Jason Forrest

The Everything

BY Eric HillPublished Apr 23, 2011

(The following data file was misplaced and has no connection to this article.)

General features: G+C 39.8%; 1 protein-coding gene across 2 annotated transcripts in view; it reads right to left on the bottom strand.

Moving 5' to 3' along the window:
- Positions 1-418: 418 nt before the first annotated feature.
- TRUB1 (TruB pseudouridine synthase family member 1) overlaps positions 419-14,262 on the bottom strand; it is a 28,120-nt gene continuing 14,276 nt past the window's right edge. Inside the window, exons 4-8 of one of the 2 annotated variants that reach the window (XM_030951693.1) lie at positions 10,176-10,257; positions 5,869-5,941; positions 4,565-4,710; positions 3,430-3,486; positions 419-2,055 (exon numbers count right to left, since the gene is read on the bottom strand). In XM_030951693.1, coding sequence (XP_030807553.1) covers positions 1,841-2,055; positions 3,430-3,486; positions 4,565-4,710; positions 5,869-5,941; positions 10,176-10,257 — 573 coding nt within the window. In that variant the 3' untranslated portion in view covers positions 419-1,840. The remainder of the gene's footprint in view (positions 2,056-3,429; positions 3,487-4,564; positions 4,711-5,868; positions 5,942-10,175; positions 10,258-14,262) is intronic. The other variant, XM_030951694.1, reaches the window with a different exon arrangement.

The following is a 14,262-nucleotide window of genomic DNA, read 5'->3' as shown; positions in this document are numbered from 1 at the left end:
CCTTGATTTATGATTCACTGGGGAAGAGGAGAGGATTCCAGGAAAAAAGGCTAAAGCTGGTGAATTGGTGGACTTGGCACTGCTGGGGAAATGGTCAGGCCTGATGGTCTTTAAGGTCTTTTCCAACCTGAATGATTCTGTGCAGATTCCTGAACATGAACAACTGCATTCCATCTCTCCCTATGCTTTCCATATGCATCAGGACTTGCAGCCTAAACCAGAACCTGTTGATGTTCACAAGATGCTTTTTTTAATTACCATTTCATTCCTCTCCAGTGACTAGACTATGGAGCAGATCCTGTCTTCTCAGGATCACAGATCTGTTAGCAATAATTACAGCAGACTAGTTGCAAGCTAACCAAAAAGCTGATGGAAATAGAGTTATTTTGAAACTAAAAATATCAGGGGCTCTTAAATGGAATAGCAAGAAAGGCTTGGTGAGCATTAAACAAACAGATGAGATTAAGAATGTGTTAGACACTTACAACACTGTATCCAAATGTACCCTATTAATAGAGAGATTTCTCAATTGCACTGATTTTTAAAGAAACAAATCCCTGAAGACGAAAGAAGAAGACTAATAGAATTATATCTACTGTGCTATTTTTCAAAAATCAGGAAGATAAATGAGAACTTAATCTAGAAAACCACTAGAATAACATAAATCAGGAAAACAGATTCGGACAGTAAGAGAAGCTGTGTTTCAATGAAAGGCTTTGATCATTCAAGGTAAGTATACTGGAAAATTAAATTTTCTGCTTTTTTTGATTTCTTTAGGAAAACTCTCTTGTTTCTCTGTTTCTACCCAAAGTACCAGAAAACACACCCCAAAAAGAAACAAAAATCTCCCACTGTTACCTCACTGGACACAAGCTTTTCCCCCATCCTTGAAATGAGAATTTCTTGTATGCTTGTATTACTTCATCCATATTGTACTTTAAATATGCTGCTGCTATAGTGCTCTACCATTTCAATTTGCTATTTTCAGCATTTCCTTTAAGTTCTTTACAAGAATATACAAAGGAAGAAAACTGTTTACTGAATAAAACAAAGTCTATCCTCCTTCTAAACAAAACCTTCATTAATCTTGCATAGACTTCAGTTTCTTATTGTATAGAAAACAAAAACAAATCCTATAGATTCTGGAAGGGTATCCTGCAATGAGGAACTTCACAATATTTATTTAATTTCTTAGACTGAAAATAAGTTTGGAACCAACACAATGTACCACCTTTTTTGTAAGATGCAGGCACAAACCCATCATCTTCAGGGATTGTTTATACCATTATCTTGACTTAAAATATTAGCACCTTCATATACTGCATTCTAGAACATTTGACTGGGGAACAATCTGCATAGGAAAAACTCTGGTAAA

On the first full-length released under his own name since 2005's Shamelessly Exciting, the Berlin-based American definitely tries to live up to his album's title. Drum & bass, synth funkiness and 8-bit squelches all rub up against each other until a new electronic flavour is minted. Forrest's piecework approach pegs him as a music obsessive, evident even from his early work, which was peppered with samples from everyone from Laurie Anderson to CCR, not to mention his appropriation of Donna Summer as a nom de plume. That trickster impulse delivers musical scenarios such as "Roger Dean Landscape," which sounds a little like an alternate Tropicália soundtrack to a Super Mario game, or "Crime of the Century," which pits a classic heist movie score against what sounds like Kremlin hip-hop stabs. Just as in the heyday of supreme releases by Ninja Tune or even Emperor Norton artists, The Everything delivers less of an electronic music album than a music album that's electronically created.

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